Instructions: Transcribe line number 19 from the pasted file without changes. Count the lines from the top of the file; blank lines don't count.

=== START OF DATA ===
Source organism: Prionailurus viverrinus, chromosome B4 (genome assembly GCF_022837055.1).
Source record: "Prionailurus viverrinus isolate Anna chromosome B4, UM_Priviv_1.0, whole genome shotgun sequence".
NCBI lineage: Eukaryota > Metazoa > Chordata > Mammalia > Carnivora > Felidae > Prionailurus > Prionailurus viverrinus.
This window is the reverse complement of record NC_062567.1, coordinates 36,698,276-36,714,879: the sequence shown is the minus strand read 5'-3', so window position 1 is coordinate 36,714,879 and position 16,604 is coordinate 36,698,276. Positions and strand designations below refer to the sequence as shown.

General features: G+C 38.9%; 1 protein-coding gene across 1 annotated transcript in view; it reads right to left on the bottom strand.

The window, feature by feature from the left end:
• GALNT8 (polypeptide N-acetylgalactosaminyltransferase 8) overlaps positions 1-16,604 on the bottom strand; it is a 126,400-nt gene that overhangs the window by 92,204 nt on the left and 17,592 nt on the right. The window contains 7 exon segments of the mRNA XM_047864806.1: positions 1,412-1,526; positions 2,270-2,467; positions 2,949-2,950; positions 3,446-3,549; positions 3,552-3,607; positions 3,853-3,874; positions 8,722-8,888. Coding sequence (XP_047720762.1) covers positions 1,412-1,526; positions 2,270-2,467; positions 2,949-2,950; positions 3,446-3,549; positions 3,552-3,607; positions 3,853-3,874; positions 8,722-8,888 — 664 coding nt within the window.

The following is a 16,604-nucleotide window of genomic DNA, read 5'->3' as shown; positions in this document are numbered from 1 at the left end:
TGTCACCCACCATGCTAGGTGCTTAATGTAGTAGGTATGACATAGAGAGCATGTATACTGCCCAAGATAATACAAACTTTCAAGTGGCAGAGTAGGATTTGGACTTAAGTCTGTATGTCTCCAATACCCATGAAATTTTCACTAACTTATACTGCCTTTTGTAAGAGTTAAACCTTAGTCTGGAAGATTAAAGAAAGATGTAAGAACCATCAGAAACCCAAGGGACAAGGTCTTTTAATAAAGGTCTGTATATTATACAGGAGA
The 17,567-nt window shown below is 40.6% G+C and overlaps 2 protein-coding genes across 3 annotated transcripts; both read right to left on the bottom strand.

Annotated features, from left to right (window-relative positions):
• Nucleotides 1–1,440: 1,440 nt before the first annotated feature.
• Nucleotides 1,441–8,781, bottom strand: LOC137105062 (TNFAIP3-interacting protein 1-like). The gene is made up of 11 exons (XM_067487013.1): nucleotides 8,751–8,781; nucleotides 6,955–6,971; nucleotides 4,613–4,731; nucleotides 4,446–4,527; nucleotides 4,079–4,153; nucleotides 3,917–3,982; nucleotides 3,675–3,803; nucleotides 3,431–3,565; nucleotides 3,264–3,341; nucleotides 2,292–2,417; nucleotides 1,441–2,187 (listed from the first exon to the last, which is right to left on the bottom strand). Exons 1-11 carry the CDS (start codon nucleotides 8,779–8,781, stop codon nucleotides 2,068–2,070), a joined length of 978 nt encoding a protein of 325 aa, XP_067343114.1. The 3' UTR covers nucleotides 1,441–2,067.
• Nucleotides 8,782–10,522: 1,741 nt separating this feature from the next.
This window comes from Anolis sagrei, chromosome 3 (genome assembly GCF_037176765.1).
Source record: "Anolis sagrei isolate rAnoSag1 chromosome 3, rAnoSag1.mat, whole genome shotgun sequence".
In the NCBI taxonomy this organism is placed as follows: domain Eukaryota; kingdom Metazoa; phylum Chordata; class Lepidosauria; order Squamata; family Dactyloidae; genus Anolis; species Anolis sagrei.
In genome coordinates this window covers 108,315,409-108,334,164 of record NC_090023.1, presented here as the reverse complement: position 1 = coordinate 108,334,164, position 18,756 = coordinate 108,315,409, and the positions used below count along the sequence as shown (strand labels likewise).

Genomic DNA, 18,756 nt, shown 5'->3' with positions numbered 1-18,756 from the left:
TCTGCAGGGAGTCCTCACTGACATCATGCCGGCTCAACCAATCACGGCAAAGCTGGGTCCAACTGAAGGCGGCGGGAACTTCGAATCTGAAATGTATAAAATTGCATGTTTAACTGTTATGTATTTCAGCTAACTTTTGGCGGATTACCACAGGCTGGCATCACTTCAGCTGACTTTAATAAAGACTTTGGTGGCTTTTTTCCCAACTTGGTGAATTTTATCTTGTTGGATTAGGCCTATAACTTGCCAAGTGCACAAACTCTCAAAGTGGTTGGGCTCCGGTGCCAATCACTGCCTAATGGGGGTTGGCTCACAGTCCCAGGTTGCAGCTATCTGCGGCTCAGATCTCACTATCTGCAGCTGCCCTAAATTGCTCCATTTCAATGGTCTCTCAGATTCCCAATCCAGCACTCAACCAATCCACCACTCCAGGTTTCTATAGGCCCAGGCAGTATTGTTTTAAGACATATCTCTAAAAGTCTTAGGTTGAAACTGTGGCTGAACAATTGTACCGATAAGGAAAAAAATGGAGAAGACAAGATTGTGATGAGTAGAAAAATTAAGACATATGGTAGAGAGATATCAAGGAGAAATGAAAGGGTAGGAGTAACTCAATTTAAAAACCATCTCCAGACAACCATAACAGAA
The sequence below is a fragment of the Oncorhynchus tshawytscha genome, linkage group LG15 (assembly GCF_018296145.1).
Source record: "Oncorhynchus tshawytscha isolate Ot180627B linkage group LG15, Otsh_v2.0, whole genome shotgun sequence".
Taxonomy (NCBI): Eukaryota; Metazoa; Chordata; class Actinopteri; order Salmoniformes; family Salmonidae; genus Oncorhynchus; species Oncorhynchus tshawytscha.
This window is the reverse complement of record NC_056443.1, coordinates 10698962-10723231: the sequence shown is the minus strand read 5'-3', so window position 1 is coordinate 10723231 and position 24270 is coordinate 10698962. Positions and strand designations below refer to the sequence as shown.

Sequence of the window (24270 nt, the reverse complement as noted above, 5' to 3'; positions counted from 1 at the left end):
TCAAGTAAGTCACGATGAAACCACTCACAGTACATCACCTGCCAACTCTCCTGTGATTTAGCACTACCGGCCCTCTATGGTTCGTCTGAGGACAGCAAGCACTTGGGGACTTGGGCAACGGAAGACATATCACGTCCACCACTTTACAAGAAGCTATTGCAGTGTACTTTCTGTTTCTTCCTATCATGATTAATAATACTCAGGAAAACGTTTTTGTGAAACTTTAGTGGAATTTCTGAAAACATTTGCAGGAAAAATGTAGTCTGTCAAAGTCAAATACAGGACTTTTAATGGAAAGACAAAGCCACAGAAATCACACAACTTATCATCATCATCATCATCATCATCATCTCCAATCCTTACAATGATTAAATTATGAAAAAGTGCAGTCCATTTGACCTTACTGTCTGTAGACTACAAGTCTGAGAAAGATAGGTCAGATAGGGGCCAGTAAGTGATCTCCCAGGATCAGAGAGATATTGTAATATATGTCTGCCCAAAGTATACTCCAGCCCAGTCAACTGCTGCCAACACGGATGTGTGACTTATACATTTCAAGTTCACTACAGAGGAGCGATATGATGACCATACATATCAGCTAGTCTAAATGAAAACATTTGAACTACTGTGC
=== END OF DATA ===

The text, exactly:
Genomic DNA, 18,756 nt, shown 5'->3' with positions numbered 1-18,756 from the left: